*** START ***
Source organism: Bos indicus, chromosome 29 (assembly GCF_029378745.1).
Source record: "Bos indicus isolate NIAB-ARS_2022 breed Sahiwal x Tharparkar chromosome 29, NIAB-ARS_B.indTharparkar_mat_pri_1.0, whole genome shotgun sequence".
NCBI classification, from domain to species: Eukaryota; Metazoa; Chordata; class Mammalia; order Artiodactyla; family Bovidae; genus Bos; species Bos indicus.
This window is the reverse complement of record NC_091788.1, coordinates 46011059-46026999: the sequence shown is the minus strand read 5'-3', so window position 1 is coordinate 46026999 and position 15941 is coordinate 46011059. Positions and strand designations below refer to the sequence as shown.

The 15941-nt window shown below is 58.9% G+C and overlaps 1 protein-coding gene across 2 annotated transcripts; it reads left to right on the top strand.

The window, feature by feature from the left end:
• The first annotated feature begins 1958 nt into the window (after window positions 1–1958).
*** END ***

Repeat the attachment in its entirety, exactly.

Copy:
Source organism: Bos indicus, chromosome 29 (assembly GCF_029378745.1).
Source record: "Bos indicus isolate NIAB-ARS_2022 breed Sahiwal x Tharparkar chromosome 29, NIAB-ARS_B.indTharparkar_mat_pri_1.0, whole genome shotgun sequence".
NCBI classification, from domain to species: Eukaryota; Metazoa; Chordata; class Mammalia; order Artiodactyla; family Bovidae; genus Bos; species Bos indicus.
This window is the reverse complement of record NC_091788.1, coordinates 46011059-46026999: the sequence shown is the minus strand read 5'-3', so window position 1 is coordinate 46026999 and position 15941 is coordinate 46011059. Positions and strand designations below refer to the sequence as shown.

The 15941-nt window shown below is 58.9% G+C and overlaps 1 protein-coding gene across 2 annotated transcripts; it reads left to right on the top strand.

The window, feature by feature from the left end:
• The first annotated feature begins 1958 nt into the window (after window positions 1–1958).